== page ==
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Him Indoors: Revealed at last: the wisdom of the ancients

The nights are getting shorter but are they getting harder? Why do I look so ropey in the morning now that I'm not drinking or smoking and going to bed early? I'm being so good, why do I look so wretched? When young I looked tousled in the morning, then I looked rumpled, now I look mauled. I look ruined. What happens after lights out? Does someone come in during the night and throw a bucket of old age over me? Who is it that paints another ten years under my eyes? This vandalism is deplorable. And it's pointless because, luckily, it washes off. It still washes off. By breakfast time I'm back. I've reasserted myself. Perhaps will-power is important after all.

Growing older has long been an ambition of mine. Not everyone manages it. The gains continue to be greater than the losses. Wisdom, for one thing. Age makes you wise. Eventually it becomes clear that nothing very bad can happen to you in life if your shoes are properly polished. Experience, you see. It's the great teacher. At my age, when things are going wrong, you can spot it. And very often you can work out why (it's for the same reason they went wrong last time). This is all essential to happiness. Also the hair has settled down, that's important too. The freckles have faded, they've blended into the background. Hair, freckles, five stone weight loss. Somatically, things improve as they deteriorate.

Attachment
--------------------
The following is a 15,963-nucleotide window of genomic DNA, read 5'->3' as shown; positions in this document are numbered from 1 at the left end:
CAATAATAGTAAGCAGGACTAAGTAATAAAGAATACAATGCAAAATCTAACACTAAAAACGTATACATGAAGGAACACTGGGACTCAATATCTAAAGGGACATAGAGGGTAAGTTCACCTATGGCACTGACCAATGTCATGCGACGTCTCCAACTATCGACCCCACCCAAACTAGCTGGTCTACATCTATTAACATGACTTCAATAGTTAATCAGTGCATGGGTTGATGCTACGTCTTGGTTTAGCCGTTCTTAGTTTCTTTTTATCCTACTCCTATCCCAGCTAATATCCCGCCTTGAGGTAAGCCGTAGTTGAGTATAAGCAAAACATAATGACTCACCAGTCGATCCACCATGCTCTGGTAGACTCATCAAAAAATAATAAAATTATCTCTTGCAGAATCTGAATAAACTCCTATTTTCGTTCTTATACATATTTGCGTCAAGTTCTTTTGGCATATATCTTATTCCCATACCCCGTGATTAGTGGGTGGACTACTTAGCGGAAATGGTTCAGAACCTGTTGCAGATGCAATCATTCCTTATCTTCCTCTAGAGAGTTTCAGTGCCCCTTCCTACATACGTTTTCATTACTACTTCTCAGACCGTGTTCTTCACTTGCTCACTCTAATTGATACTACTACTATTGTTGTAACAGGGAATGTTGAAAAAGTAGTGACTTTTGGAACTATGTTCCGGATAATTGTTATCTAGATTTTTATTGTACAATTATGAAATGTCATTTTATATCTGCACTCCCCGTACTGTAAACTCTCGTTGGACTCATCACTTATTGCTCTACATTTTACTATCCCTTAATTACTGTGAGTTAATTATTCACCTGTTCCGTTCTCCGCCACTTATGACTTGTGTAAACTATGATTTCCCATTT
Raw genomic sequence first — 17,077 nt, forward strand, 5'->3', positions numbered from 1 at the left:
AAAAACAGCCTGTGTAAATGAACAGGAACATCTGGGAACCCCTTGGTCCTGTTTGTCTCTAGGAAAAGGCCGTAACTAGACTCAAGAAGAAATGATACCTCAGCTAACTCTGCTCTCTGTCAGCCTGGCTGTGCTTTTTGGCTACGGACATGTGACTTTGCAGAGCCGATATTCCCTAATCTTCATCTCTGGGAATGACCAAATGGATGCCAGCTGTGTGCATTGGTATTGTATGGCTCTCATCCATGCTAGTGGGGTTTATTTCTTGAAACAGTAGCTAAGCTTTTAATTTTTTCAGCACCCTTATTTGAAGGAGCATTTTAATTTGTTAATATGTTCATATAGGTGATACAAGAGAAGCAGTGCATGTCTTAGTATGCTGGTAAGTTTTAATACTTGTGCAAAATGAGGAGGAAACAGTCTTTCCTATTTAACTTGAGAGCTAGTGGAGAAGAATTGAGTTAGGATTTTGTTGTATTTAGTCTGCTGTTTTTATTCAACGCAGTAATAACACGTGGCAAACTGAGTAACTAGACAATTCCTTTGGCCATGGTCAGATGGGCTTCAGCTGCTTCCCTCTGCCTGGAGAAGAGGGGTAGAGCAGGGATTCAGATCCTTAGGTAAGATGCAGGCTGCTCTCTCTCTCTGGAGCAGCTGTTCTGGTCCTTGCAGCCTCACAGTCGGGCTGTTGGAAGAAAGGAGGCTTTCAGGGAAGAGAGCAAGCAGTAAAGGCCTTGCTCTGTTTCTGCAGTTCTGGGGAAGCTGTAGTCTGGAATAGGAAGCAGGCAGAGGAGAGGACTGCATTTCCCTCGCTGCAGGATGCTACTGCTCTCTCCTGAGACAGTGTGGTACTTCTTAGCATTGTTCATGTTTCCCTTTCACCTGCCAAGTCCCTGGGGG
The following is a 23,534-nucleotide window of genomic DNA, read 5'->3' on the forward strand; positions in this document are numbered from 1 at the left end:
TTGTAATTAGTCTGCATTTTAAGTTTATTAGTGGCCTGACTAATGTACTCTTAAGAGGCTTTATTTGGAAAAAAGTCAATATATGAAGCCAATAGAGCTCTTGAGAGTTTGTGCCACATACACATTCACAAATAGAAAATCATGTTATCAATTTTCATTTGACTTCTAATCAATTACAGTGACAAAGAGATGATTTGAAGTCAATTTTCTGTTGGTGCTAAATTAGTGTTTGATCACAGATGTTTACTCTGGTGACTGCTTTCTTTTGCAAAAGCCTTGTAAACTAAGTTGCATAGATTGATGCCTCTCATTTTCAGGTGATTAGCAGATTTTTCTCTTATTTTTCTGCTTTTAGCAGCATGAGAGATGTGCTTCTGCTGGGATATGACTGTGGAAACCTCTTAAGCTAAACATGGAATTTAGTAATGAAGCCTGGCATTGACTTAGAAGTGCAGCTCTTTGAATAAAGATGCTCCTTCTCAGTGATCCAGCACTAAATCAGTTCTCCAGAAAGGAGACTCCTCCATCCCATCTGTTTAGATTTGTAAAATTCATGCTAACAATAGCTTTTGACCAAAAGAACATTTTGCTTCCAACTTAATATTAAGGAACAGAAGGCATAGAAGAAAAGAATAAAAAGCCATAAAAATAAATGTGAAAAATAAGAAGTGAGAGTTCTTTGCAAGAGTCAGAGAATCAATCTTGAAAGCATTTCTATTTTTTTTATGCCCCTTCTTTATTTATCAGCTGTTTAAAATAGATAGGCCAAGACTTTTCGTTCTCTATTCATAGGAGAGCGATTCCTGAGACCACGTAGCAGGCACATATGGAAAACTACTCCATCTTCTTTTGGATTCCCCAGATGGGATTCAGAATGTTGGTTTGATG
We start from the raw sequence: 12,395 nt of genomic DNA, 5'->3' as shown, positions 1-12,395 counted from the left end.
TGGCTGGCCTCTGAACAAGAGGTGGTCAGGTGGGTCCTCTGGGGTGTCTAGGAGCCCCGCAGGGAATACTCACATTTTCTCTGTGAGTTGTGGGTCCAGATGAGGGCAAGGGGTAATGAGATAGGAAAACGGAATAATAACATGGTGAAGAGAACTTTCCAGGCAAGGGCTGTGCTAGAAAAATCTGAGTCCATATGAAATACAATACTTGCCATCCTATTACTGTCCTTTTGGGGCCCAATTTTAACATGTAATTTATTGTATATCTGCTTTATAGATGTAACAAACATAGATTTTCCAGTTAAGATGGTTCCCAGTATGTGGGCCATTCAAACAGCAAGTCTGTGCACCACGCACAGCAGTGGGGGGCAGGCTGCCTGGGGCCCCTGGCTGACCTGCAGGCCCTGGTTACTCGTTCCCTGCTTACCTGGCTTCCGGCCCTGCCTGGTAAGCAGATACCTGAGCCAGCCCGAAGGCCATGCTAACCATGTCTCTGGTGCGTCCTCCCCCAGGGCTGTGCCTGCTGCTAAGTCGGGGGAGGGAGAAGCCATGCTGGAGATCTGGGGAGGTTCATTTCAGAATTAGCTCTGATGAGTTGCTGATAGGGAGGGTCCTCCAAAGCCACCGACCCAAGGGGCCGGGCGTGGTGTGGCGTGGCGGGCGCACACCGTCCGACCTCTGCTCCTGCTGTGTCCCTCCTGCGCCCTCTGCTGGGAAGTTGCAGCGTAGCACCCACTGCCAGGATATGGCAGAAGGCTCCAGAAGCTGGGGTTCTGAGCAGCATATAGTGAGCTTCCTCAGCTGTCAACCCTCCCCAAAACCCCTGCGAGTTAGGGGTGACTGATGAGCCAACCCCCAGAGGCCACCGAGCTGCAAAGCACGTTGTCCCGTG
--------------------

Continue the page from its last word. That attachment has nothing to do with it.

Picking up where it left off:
But not always. There are signs that things are not for the best, in the best of all possible worlds. That was Leibniz's idea and, broadly speaking, he was wrong; he refuted himself by getting old and dying which made him look pretty silly. It's just too difficult to construe those pains in my hands as unambiguously positive. I don't like the absent mindedness that's gaining on me, either. And then there's the disease, war, famine and death that we hear about if we listen to the news too much. And the fact that I can't do mental arithmetic like I used to - life is hard all right. We all have to work to make the best of it.

And more dangerous to our well-being, we have to come to terms with the things that won't happen any more. I was 30 years old before I realised I couldn't really become a marine biologist any more. Now I know I will never have a boathouse (it wasn't much to ask). But then the not caring so much about things helps a good deal (another advantage of emotional incompetence).

More than that, even more, we have to lay up some sort of treasure for our old age. And not just money or assets or annuities (or nursing home fees, as the Government prefers to call them). No, we need intellectual resources to play with so that we have something to do when we are sitting on the sofa holding our stick and looking at the wall.

Music, that's what I've discovered. At last opera has revealed its use. You always thought it noisy and pointless? I can't blame you because I did so myself. But the more you get to know it the more you come to like it. That's so unlike one's normal experience with people that it takes a lot of getting used to. I can only hope there's music to last the distance.